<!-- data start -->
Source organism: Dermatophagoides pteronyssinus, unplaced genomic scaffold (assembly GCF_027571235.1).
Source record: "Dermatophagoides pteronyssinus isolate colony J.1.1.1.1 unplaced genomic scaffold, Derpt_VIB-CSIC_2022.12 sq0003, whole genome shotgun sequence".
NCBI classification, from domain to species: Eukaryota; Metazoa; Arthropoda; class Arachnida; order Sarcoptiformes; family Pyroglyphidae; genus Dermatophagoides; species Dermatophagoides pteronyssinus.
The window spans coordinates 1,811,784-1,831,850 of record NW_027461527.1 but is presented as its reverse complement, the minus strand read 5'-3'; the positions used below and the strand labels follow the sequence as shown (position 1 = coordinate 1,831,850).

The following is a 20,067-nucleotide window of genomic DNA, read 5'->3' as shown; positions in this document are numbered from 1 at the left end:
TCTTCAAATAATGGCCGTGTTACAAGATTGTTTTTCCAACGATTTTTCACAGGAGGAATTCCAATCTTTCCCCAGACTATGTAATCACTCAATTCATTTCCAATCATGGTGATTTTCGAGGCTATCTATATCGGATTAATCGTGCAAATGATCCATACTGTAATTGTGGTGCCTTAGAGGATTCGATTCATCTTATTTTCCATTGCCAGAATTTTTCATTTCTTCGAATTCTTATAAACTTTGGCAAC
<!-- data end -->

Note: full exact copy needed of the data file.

Source organism: Dermatophagoides pteronyssinus, unplaced genomic scaffold (assembly GCF_027571235.1).
Source record: "Dermatophagoides pteronyssinus isolate colony J.1.1.1.1 unplaced genomic scaffold, Derpt_VIB-CSIC_2022.12 sq0003, whole genome shotgun sequence".
NCBI classification, from domain to species: Eukaryota; Metazoa; Arthropoda; class Arachnida; order Sarcoptiformes; family Pyroglyphidae; genus Dermatophagoides; species Dermatophagoides pteronyssinus.
The window spans coordinates 1,811,784-1,831,850 of record NW_027461527.1 but is presented as its reverse complement, the minus strand read 5'-3'; the positions used below and the strand labels follow the sequence as shown (position 1 = coordinate 1,831,850).

The following is a 20,067-nucleotide window of genomic DNA, read 5'->3' as shown; positions in this document are numbered from 1 at the left end:
TCTTCAAATAATGGCCGTGTTACAAGATTGTTTTTCCAACGATTTTTCACAGGAGGAATTCCAATCTTTCCCCAGACTATGTAATCACTCAATTCATTTCCAATCATGGTGATTTTCGAGGCTATCTATATCGGATTAATCGTGCAAATGATCCATACTGTAATTGTGGTGCCTTAGAGGATTCGATTCATCTTATTTTCCATTGCCAGAATTTTTCATTTCTTCGAATTCTTATAAACTTTGGCAAC